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GitHub for Mac 1.1 (github.com)
164 points by joshaber on Nov 23, 2011 | hide | past | web | favorite | 61 comments



Looks like a great update (line-by-line committing ftw). I mainly use GitX for git GUI duties, but this looks like it's ready to replace GitX.

It's very handy to be able to switch between projects easily from within the app, and the direct GitHub integration is icing on the cake. The only not-awesome thing I noticed is some general lag and flickering, but hopefully that'll get worked out soon. The team at GitHub is doing some fantastic work.


This is definitely a great update and it's getting close, but for me this still can't replace gitx. I absolutely need something that can show a tree-view version of the repo branches. Even the CLI can do this. The web UI has the network graph view which is ok but not great since it doesn't really show branching.

It's so tempting to use a list-view because it looks nice and simple, is easy to implement and it hides complexity. The problem is that I need a view into that complexity to use git. The git model is a tree (or graph even) and to not display it that way just makes things harder.

I think what gitx has is still the best.


I like the simplicity of Github for Mac. It's a very clean interface. Still, it feels like it's designed for an iPhone screen, not a computer screen. I've been enjoying SourceTree* recently because it shows more on one screen--seems like a good package for when you outgrow Github for Mac.

* http://www.sourcetreeapp.com/


I didn't realize how many different Git GUI clients there are on Mac OS:

- http://www.gitboxapp.com/ - http://www.git-tower.com/ - http://gitx.frim.nl/ - http://www.sourcetreeapp.com/

in addition to Github for Mac.


Two annoying things I noticed:

* Spelling correction in commit messages. * Option-Z commits instead of undos when entering a commit message.


> Option-Z commits instead of undos when entering a commit message.

Cmd-z. Opt-z types ohm: Ω.

I wonder why they did that.


That's omega, which is used as a symbol for ohms. It's also [and originally] the last letter in the Greek alphabet.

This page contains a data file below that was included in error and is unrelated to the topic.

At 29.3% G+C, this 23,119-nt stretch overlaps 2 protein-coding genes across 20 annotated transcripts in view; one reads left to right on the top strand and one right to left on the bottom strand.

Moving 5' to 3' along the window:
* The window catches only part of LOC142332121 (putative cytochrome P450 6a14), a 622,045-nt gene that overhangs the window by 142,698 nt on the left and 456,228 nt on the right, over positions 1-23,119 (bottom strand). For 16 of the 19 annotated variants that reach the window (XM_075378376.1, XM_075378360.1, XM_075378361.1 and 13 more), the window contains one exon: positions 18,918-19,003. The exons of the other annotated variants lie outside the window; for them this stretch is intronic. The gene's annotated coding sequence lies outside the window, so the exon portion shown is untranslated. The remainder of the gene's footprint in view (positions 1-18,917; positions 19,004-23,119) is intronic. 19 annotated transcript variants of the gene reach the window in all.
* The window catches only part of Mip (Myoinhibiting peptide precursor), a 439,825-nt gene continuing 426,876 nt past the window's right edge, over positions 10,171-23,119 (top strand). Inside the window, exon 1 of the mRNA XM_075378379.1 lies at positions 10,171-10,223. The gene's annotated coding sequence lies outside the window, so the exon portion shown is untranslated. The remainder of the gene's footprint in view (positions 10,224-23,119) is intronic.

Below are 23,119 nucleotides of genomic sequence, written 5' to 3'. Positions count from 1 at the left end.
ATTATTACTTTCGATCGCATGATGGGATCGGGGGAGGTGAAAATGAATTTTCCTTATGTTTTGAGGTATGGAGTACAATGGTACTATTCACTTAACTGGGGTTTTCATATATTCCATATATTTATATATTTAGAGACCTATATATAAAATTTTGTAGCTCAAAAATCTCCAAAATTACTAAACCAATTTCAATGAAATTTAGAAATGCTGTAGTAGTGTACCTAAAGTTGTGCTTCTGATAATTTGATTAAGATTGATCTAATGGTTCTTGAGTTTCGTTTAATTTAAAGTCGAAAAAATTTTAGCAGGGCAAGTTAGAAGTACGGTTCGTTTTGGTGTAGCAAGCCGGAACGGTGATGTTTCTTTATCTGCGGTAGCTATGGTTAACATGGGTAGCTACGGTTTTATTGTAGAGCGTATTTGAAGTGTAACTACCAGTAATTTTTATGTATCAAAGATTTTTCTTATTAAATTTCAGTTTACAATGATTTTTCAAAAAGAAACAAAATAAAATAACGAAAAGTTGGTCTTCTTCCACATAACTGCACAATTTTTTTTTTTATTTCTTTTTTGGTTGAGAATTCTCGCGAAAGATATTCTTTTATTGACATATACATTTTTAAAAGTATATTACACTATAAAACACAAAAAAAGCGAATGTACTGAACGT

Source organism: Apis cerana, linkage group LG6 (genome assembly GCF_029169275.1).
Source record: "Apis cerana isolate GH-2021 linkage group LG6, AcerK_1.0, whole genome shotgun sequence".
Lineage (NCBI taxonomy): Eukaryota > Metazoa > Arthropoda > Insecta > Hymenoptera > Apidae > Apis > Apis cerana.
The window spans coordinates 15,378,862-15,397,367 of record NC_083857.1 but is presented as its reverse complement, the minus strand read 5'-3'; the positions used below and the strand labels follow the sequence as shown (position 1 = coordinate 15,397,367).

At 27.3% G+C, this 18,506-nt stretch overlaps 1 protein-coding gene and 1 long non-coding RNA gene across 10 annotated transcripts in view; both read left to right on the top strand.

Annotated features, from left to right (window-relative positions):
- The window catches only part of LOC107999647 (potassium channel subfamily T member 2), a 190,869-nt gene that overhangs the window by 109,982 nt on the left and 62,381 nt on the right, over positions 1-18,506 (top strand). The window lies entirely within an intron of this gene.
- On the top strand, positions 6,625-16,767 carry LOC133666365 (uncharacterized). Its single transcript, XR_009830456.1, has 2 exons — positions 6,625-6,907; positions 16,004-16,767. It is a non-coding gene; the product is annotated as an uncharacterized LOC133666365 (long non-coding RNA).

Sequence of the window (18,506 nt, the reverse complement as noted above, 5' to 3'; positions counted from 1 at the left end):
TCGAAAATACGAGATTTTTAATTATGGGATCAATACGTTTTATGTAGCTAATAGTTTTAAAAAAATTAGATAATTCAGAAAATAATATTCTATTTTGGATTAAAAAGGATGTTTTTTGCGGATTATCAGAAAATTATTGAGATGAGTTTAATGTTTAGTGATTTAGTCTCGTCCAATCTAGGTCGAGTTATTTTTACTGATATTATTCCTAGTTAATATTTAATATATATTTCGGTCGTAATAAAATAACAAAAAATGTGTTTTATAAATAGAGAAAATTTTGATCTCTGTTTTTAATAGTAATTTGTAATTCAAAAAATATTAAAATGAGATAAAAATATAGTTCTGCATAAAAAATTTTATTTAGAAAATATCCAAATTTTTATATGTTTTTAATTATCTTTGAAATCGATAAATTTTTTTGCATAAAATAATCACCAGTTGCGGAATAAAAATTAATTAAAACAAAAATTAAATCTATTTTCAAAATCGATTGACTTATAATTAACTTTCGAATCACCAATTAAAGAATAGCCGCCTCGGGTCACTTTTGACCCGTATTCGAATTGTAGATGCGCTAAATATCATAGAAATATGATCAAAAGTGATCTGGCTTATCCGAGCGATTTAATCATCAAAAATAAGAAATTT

Also, Ohms measure impedance, and an impedance value is noted Z.

Most of the alt/alt+shift combinations on the Mac keyboard layout make sense.


I see, thanks. I originally wrote omega (I knew it was the last letter, alpha/omega and such), but changed it after checking the character viewer in OS X, which called it an ohm.


Capital letter omega is U+3A9: Ω

Ohm sign is U+2126: Ω

They probably look identical in most (if not all) fonts, but they're treated as two separate characters in Unicode.


I wrote a simple plugin for Sublime Text that opens the GitHub app and it's been working quite well as a replacement for Textmate & Git bundle.

There's been a few rare times where I've had to drop back to command line because of crashes, but I'm glad to see it's being maintained and updated.



Mind making your plugin publicly available?


Done. https://github.com/csytan/sublime-text-2-github

Funny how writing the documentation took the same amount of time as writing the code for this. :)


They added line by line committing!

That is awesome, I've been using citool for that forever, even though it's ugly on a Mac. (Along with diffing, commit surgery is one of the few tasks where a GUI really scores big).


Check out GitX, it has supported this for a while.


I'm a big fan of the GitHub for Mac GUI, I still have to drop down to the terminal to handle a few specific commands (especially when the GUI gets stuck in a merge conflict loop), but it helps me quickly handle stuff and thumb through local repos, especially helping me visualize stuff.